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Original Articles

Type 2 Diabetes Interacts With Alzheimer Disease Risk Factors to Predict Functional Decline

Thomas, Kelsey R. PhD*,†; Bangen, Katherine J. PhD*,†; Weigand, Alexandra J. BA*,†,‡; Edmonds, Emily C. PhD*,†; Sundermann, Erin PhD; Wong, Christina G. PhD*,†; Eppig, Joel MS*,†,‡; Werhane, Madeleine L. MS*,†,‡; Delano-Wood, Lisa PhD*,†; Bondi, Mark W. PhD*,†; for the Alzheimer’s Disease Neuroimaging Initiative

Author Information
Alzheimer Disease & Associated Disorders: January–March 2020 - Volume 34 - Issue 1 - p 10-17
doi: 10.1097/WAD.0000000000000332

Abstract

Type 2 diabetes mellitus (DM) is a growing public health concern, as over 30 million adults in the United States have diabetes (12.2% of all US adults).1 There is consistent evidence that DM is a risk factor for cognitive decline and dementia2–4 and a significant portion of older Medicare beneficiaries with dementia have coexisting diabetes (37%).5 However, the specific relationship between DM and Alzheimer disease (AD) is not well understood. Research has shown that people with DM are at greater risk for developing amnestic mild cognitive impairment (MCI)2 and AD, as well as vascular dementia.6 Although DM increases the risk of a clinical diagnosis of AD, there does not appear to be a clear relationship between DM and β-amyloid (Aβ) pathology, which is a defining feature of AD.4,7–9 Indeed, prior work from the Alzheimer’s Disease Neuroimaging Initiative (ADNI) study showed that DM was associated with cerebrospinal fluid (CSF) total tau (tau) and hyperphosphorylated tau (p-tau), but not CSF or positron emission tomography (PET) measures of Aβ.10

Research on the interactive effects of DM and risk factors for AD-related dementia [eg, apolipoprotein E (APOE) ε4 allele, MCI] shows that those with both DM and an AD risk factor such as MCI have poorer cognitive outcomes,11,12 reduced brain volume and glucose metabolism,13 and more severe AD pathology14 relative to having either DM or an AD risk factor alone. However, there is minimal research on cognitively normal (CN) individuals with DM, or how DM in combination with AD risk factors predicts longitudinal changes in everyday functioning. Further, our recent work has shown that objectively-defined subtle cognitive decline (Obj-SCD), operationally defined using sensitive neuropsychological scores, may be a promising indicator of those at risk for future progression to MCI and dementia.15 It is currently unknown whether subtle cognitive changes in those with DM are predictive of faster functional decline.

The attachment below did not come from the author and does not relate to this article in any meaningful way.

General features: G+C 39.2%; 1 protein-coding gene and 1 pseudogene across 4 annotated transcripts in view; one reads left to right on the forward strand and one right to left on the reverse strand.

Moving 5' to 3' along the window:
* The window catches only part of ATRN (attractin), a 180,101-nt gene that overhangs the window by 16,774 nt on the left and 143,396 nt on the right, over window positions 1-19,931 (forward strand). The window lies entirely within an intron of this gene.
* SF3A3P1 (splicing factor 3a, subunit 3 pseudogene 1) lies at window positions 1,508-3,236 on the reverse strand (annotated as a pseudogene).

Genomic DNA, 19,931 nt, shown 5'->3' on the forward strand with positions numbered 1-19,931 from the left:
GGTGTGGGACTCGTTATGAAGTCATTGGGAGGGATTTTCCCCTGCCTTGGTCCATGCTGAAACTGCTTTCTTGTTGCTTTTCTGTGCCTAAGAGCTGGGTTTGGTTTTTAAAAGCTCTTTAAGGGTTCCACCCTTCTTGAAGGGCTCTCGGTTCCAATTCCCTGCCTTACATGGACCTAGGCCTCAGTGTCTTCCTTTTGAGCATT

Everyday functioning is a key feature that differentiates MCI from dementia, whereas MCI may have very mild functional changes,16 more significant functional impairment is needed for a diagnosis of dementia.17,18 Cognitive performance, particularly in the domains of memory and executive functioning, have been shown to predict changes in everyday functioning.19–21 In addition, CSF Aβ and p-tau significantly predict decline on the Functional Activities Questionnaire (FAQ)22 in cognitively unimpaired older adults, with p-tau being the most sensitive predictor of functional decline.23 Everyday functioning may be a particularly relevant outcome with regard to tracking disease severity in the context of DM, as DM has been shown to be an independent risk factor for functional disability.24–26 Further, as individuals with DM often need to be able to manage complex medication regimens and medical appointments, mild declines in everyday function may result in a feedback loop such that cognitive and functional declines impact medication management, which in turn lead to greater cognitive and functional difficulties.27

To our knowledge, there are no studies that examine the interaction of DM with different AD risk factors to predict everyday functioning in those without MCI or dementia, despite the common cooccurrence of both DM and AD.5 Taken together, the current study aimed to examine the moderating effect of DM on AD risk factors in predicting functional decline in older adults without a neurocognitive disorder to determine whether DM and AD risk factors act synergistically to promote functional impairment beyond their independent contributions.

METHODS

Data used in the preparation of this article were obtained from the ADNI database (www.adni.loni.usc.edu). ADNI was launched in 2003 as a public-private partnership. The primary goal of ADNI has been to test whether serial magnetic resonance imaging, PET, other biological markers, and clinical and neuropsychological assessment can be combined to measure the progression of MCI and early AD. For up-to-date information on ADNI (www.adni-info.org). This study was approved by the Institutional Review Boards at each of the participating institutions, and written informed consent was obtained from all participants or authorized representatives at each site.

Participants